• ComputerXpress (CXiT): A full-service IT company, CXiT initiated this project’s first pilot school by donating 27 computers to students enrolled at the Fairview-Clifton School and will continue to develop the pipeline for refurbished and new devices for schools in the area. In addition, CXiT will be leading a task force to develop alternative ways to deliver broadband and alternative technology to provide a seamless and ubiquitous device that simplifies access.

  • Strive Partnership: StrivePartnership has investigated national models for technology strategies, including those in Charlotte and Rochester, NY, and has the capacity to provide data analytics and quality improvement support to the strategy.

  • Donors: Corporate and foundation donors will be engaged to sponsor specific schools.  Individual donors will be engaged to sponsor a student for the year, estimated at $200.

  • Fundraising Partners (updated periodically):

    • Greater Cincinnati Foundation

    • Haile Foundation

    • Cincinnati Children’s Hospital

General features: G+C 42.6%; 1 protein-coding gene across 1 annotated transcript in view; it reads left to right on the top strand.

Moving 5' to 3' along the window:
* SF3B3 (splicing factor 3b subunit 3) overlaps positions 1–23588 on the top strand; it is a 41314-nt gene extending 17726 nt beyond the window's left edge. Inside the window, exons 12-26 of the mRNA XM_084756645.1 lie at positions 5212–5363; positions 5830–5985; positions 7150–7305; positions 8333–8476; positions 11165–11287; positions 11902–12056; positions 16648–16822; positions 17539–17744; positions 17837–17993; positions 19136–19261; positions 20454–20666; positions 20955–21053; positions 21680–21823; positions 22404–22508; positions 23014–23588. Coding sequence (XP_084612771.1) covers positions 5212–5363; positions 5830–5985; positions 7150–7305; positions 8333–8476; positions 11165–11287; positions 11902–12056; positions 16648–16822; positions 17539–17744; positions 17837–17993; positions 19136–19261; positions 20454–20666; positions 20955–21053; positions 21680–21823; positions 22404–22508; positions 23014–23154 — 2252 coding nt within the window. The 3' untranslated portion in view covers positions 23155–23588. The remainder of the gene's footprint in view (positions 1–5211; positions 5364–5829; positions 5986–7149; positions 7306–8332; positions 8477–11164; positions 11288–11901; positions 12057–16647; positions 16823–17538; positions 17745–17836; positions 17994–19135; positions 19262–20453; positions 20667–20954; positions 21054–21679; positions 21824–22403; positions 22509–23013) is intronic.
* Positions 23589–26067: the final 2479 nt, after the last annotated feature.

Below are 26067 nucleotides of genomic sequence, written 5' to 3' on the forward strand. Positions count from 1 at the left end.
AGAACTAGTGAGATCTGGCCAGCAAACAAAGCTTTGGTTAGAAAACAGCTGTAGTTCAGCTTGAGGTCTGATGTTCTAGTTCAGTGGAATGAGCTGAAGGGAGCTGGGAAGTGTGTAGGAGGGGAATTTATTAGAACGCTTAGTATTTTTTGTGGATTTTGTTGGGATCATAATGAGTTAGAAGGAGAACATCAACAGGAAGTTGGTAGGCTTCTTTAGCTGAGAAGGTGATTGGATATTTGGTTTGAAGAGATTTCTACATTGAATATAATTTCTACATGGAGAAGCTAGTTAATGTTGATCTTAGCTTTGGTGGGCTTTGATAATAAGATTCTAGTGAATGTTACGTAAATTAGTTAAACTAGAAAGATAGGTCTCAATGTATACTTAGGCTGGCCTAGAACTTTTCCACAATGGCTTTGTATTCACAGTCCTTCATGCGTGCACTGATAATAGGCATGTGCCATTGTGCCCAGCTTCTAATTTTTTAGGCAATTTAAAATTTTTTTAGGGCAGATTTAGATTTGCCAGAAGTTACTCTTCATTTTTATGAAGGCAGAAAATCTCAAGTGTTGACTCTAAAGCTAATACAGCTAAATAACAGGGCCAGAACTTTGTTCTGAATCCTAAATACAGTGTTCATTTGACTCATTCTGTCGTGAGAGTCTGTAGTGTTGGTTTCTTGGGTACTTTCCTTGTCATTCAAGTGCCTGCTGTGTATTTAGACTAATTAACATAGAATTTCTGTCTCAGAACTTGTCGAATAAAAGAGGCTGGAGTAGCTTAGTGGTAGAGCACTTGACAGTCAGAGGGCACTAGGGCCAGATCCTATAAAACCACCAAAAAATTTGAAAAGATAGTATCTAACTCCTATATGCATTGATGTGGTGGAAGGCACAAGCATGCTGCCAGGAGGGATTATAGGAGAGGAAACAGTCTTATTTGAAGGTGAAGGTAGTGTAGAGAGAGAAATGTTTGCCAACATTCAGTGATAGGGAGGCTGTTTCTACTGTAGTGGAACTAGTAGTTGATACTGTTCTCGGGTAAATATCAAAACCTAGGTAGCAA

• Interact for Health

    • StrivePartnership

    • GE

    • American Sound & Electronics

    • Difference Maker Legacy Fund

    • United Way of Greater Cincinnati 

    • Cincinnati Regional Business Committee

    • Fifth Third Foundation

    • Accelerate Great Schools

    • Giovani Bernard Family Foundation

    • Jacob G. Schmidlapp Trusts, Fifth Third Bank, Trustee

    • Jenny and Tom Williams

    • Individual donors


Moving Forward


Several partners listed above have been meeting to develop the broader three-part strategy. More partners will need to be enlisted as coordinating roles are further identified.


  • Donors like You

  • Greater Cincinnati Foundation

  • United Way of Northern Kentucky

  • ComputerXpress

  • Cincinnati Bell

  • Interact for Health

  • Cincinnati Children's Hospital

  • Haile/U.S. Bank Foundation

  • StrivePartnership

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Contact Us

If you are interested in learning more about this and other projects that we are working on, please let us know.





c/o ComputerXpress

4440 Lake Forest Drive

Blue Ash, OH 45242


extension 112